The Tasty Outdoors

Our food critic picks his seven favorite spots for alfresco dining

For me, a meal outside in good weather, and in good company, is one of life’s great pleasures. And—barring any more weeklong windstorms—’tis the season. So, here are a handful of great places for alfresco dining, as the Italians call it.


The sprawling patio at this classic French steak house and bistro affords views of the Fashion Show and Treasure Island, not to mention all the action along Las Vegas Boulevard. Morels, a branch of a successful Los Angeles restaurant in The Grove at Farmers Market, also boasts plenty of good things to eat out there, too, including more than 30 artisanal cheeses, 60 wines by the glass and an iced raw bar. There’s nothing like having oysters and Chablis on the patio for lunch. If you’re on an expense account, the Japanese Wagyu A-5 beef will put a dent in it. In the Palazzo, 607-6333.

Border Grill

There are two floors of patio dining at this Mandalay Bay institution: The lush lower floor fronts the hard-bodies sunning and generally being conspicuous at Mandalay Beach, and the upper patio is more restrained, but does look out over the pool, too. The cuisine is good either way. According to founders Susan Feniger and Mary Sue Milliken, the Food Network’s Too Hot Tamales, the food is pan-Latino. They have the best Cuban sandwich in the city, plantain empanadas and the Yucatan’s famous pork dish, cochinita pibil. Mother’s Day weekend brunch is May 8 and 9, so make reservations early. In Mandalay Bay, 632-7403.

Marché Bacchus

Jeff and Rhonda Wyatt are the popular hosts at this wine shop cum restaurant, where the kitchen is overseen by Emeril alum Jean-Paul Labadie. The bucolic patio is perched on a lake in the Desert Shores community, ducks and all. Labadie’s cooking is a combination of classic French and Cajun, so if you want chicken and sausage gumbo or a classic moules frites, you have come to the right place. Before you sit down, browse the “kid in a candy store” wine shop, which is stocked with imported wines you can buy retail and then drink at your table for a civilized $10 corkage fee. 2620 Regatta Dr., 804-8008.

King’s Fish House

This is the closest you get to a San Francisco-style seafood house in the Las Vegas Valley, and prices are moderate. The outdoor seating, in an area protected from the desert sun by a see-though plastic shade, faces a busy walk in the District. There are always at least a half-dozen northwest oysters shucked to order, farm-to-table fresh fish available charbroiled, fried or cooked in the skillet, and terrific soups such as King’s signature white bean and smoked-salmon chowder, served with authentic San Francisco-style sourdough bread. In the District, 835-8900.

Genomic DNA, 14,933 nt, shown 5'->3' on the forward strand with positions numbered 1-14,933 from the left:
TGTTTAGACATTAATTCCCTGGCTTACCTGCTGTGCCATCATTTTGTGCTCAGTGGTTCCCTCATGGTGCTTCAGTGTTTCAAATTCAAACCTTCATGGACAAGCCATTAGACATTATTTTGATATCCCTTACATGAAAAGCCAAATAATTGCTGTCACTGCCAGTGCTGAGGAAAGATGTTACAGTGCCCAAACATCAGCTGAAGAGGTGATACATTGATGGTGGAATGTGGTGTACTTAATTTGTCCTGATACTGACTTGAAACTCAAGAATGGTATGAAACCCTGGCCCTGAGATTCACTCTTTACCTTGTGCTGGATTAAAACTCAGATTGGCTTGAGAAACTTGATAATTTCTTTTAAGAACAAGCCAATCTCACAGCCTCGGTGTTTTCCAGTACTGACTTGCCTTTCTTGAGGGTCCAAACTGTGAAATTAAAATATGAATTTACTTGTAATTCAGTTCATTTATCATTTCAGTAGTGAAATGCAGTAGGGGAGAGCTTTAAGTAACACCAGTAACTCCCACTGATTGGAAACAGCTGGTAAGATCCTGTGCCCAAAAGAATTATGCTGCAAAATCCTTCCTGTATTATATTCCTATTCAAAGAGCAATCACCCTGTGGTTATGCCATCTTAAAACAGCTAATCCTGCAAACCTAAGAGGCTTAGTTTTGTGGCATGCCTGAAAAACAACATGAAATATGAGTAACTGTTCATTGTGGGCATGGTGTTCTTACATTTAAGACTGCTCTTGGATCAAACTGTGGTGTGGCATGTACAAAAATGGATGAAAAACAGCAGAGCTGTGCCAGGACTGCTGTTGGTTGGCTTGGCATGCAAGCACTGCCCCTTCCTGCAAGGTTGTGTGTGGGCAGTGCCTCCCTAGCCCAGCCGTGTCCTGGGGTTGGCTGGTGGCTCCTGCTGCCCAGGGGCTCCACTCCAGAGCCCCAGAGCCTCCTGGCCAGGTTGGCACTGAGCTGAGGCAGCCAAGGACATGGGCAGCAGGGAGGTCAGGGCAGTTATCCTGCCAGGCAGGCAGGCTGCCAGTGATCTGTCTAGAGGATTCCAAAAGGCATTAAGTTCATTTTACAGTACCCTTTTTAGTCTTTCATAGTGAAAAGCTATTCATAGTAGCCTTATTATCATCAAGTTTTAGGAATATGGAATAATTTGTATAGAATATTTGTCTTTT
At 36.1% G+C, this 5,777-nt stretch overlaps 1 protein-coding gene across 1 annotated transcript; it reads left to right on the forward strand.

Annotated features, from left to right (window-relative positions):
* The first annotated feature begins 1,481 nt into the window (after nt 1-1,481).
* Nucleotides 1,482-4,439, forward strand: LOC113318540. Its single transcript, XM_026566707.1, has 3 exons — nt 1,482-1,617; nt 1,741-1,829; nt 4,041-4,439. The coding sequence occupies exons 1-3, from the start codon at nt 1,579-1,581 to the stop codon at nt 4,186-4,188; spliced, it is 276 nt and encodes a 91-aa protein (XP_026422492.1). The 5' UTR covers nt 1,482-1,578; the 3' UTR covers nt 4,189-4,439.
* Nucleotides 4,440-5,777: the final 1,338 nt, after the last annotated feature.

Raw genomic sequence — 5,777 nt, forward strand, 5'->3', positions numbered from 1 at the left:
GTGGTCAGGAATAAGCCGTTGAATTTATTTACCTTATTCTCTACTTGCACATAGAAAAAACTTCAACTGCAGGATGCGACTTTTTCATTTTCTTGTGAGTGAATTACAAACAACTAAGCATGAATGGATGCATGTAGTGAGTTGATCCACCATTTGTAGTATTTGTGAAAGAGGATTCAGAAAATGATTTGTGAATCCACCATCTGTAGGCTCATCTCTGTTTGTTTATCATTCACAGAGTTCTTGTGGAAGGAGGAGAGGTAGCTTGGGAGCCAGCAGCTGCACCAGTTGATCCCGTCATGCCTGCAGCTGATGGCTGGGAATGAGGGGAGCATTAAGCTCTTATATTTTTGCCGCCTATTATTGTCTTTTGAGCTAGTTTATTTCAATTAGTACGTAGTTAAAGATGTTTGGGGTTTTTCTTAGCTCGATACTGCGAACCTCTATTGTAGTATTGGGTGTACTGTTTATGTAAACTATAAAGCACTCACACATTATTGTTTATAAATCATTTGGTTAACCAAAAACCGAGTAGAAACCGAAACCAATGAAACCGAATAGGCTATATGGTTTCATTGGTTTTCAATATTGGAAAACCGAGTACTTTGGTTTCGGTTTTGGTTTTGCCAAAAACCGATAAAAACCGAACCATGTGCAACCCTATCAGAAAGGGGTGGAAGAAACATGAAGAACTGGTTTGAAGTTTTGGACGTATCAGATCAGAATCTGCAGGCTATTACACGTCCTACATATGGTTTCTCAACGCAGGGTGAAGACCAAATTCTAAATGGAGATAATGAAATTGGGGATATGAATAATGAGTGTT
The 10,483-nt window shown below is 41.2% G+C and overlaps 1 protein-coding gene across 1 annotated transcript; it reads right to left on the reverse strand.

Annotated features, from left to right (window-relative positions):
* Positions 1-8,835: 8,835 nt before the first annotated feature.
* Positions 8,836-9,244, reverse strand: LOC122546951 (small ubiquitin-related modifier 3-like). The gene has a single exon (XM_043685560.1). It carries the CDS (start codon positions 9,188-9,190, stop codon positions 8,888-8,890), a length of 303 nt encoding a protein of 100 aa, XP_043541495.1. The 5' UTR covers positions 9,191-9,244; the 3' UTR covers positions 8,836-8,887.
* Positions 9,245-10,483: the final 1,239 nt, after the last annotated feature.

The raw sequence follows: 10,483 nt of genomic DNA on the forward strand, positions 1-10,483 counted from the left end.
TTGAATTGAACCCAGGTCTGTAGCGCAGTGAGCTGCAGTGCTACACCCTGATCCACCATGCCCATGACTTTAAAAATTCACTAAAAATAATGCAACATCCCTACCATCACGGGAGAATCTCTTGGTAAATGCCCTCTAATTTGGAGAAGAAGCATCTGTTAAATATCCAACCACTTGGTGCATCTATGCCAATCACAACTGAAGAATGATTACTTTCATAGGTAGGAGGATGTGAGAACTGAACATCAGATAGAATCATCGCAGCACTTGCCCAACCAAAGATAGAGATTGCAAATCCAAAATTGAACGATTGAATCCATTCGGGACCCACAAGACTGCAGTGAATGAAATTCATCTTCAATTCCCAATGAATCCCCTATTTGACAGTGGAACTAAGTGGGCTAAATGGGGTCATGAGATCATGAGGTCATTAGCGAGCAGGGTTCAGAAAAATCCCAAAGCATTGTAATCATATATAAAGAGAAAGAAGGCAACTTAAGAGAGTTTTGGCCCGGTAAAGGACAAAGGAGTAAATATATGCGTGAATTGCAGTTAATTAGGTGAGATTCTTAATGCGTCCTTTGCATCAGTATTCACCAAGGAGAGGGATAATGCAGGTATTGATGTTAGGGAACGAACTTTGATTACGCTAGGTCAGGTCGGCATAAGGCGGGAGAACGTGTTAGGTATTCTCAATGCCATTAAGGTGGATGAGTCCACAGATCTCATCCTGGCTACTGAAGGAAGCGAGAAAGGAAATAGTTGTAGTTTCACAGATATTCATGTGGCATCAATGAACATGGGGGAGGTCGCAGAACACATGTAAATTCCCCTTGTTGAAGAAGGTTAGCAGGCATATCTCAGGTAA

El Segundo Sol

Lettuce Entertain You, a Chicago-based company, recently replaced its Café Ba-Ba-Reeba, a Spanish tapas restaurant, with this fresh-Mex concept, complete with a swell outdoor taco stand and more than a dozen Strip-facing tables. The menu was developed by chef Terry Lynch, who has traveled in Mexico extensively, and it includes ceviche, chipotle Caesar salad and a variety of fajitas and tacos. Red snapper, served Veracruz style, is a must. This is a place for a younger crowd, for sipping that margarita after the sun sets. In Fashion Show, 258-1211.

Mon Ami Gabi

Lettuce Entertain You is also responsible for this French-style steak house, which has, in my opinion, the best people-watching on the Strip, thanks to a patio that literally hangs over the sidewalk. Gabi is Chicago chef Gabino Sotelino, who is Spanish, in spite of the French menu and ambience here. The best dishes, natch, are steaks, all accompanied by eccentric signature french fries that literally curl up like ribbons when cooked. Wines are served from a charming rolling cart, and there are classic bistro dishes such as country paté, oysters and crisp skinned roast chicken as alternative choices. In Paris, 944-4224.

The Verandah

This is the only three-meal restaurant included here, so it’s a no-brainer choice for the sumptuous breakfasts, and the terrific Sunday brunch, which includes doughnuts made to order. Creative Four Seasons executive chef Michael Goodman loves his Italian choices, such as the branzino and penne puttanesca that grace the evening menu, but the sandwiches, salads and lunch dishes are a treat as well. The tables of choice are out by the pool, framed by palm trees, in an area that looks, for all the world, like a posh Asian resort. In the Four Seasons, 632-5000.



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